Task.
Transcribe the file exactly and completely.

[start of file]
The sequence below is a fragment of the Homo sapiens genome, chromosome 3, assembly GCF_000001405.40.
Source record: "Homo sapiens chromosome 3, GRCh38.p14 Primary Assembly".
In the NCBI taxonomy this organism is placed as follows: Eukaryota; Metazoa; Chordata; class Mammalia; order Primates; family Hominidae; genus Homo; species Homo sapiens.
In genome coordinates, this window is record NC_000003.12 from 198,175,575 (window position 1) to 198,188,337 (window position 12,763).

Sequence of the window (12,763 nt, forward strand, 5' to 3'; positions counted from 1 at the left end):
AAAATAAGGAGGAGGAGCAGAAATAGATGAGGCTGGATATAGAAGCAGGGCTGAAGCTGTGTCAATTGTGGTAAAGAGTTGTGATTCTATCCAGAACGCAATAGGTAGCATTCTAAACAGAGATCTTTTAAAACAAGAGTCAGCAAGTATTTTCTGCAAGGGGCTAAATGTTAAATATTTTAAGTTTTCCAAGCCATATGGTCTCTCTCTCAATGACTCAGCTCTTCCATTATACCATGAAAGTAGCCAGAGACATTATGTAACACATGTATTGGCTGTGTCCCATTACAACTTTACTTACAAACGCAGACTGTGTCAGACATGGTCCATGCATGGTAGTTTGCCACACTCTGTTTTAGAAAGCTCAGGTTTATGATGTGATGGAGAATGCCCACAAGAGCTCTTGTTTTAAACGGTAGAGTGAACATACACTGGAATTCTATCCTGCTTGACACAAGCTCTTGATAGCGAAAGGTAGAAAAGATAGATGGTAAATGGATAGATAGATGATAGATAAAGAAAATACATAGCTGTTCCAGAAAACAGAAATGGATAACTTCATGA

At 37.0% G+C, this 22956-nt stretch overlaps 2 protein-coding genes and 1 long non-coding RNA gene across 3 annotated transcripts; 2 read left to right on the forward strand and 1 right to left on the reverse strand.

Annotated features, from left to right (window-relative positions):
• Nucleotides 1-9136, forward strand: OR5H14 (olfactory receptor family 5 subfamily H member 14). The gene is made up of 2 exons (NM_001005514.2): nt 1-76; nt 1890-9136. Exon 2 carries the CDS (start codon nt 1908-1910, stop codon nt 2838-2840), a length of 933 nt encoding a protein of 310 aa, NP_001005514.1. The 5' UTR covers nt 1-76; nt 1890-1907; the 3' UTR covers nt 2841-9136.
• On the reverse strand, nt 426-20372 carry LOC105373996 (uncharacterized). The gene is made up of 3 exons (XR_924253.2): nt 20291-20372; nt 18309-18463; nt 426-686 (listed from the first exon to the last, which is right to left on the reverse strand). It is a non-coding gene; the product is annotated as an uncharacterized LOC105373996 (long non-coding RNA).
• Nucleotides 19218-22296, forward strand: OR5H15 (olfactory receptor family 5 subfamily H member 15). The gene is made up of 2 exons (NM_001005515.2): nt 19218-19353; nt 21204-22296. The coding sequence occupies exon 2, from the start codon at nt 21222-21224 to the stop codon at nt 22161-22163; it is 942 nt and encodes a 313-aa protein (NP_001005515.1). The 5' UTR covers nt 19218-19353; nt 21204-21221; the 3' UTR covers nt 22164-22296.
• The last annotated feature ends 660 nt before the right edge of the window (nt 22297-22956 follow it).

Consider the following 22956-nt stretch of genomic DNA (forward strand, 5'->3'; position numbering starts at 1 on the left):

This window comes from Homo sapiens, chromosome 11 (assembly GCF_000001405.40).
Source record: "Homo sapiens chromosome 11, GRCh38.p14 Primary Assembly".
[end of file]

The sequence below is a fragment of the Homo sapiens genome, chromosome 3, assembly GCF_000001405.40.
Source record: "Homo sapiens chromosome 3, GRCh38.p14 Primary Assembly".
In the NCBI taxonomy this organism is placed as follows: Eukaryota; Metazoa; Chordata; class Mammalia; order Primates; family Hominidae; genus Homo; species Homo sapiens.
In genome coordinates, this window is record NC_000003.12 from 198,175,575 (window position 1) to 198,188,337 (window position 12,763).

Sequence of the window (12,763 nt, forward strand, 5' to 3'; positions counted from 1 at the left end):
AAAATAAGGAGGAGGAGCAGAAATAGATGAGGCTGGATATAGAAGCAGGGCTGAAGCTGTGTCAATTGTGGTAAAGAGTTGTGATTCTATCCAGAACGCAATAGGTAGCATTCTAAACAGAGATCTTTTAAAACAAGAGTCAGCAAGTATTTTCTGCAAGGGGCTAAATGTTAAATATTTTAAGTTTTCCAAGCCATATGGTCTCTCTCTCAATGACTCAGCTCTTCCATTATACCATGAAAGTAGCCAGAGACATTATGTAACACATGTATTGGCTGTGTCCCATTACAACTTTACTTACAAACGCAGACTGTGTCAGACATGGTCCATGCATGGTAGTTTGCCACACTCTGTTTTAGAAAGCTCAGGTTTATGATGTGATGGAGAATGCCCACAAGAGCTCTTGTTTTAAACGGTAGAGTGAACATACACTGGAATTCTATCCTGCTTGACACAAGCTCTTGATAGCGAAAGGTAGAAAAGATAGATGGTAAATGGATAGATAGATGATAGATAAAGAAAATACATAGCTGTTCCAGAAAACAGAAATGGATAACTTCATGA

At 37.0% G+C, this 22956-nt stretch overlaps 2 protein-coding genes and 1 long non-coding RNA gene across 3 annotated transcripts; 2 read left to right on the forward strand and 1 right to left on the reverse strand.

Annotated features, from left to right (window-relative positions):
• Nucleotides 1-9136, forward strand: OR5H14 (olfactory receptor family 5 subfamily H member 14). The gene is made up of 2 exons (NM_001005514.2): nt 1-76; nt 1890-9136. Exon 2 carries the CDS (start codon nt 1908-1910, stop codon nt 2838-2840), a length of 933 nt encoding a protein of 310 aa, NP_001005514.1. The 5' UTR covers nt 1-76; nt 1890-1907; the 3' UTR covers nt 2841-9136.
• On the reverse strand, nt 426-20372 carry LOC105373996 (uncharacterized). The gene is made up of 3 exons (XR_924253.2): nt 20291-20372; nt 18309-18463; nt 426-686 (listed from the first exon to the last, which is right to left on the reverse strand). It is a non-coding gene; the product is annotated as an uncharacterized LOC105373996 (long non-coding RNA).
• Nucleotides 19218-22296, forward strand: OR5H15 (olfactory receptor family 5 subfamily H member 15). The gene is made up of 2 exons (NM_001005515.2): nt 19218-19353; nt 21204-22296. The coding sequence occupies exon 2, from the start codon at nt 21222-21224 to the stop codon at nt 22161-22163; it is 942 nt and encodes a 313-aa protein (NP_001005515.1). The 5' UTR covers nt 19218-19353; nt 21204-21221; the 3' UTR covers nt 22164-22296.
• The last annotated feature ends 660 nt before the right edge of the window (nt 22297-22956 follow it).

Consider the following 22956-nt stretch of genomic DNA (forward strand, 5'->3'; position numbering starts at 1 on the left):

This window comes from Homo sapiens, chromosome 11 (assembly GCF_000001405.40).
Source record: "Homo sapiens chromosome 11, GRCh38.p14 Primary Assembly".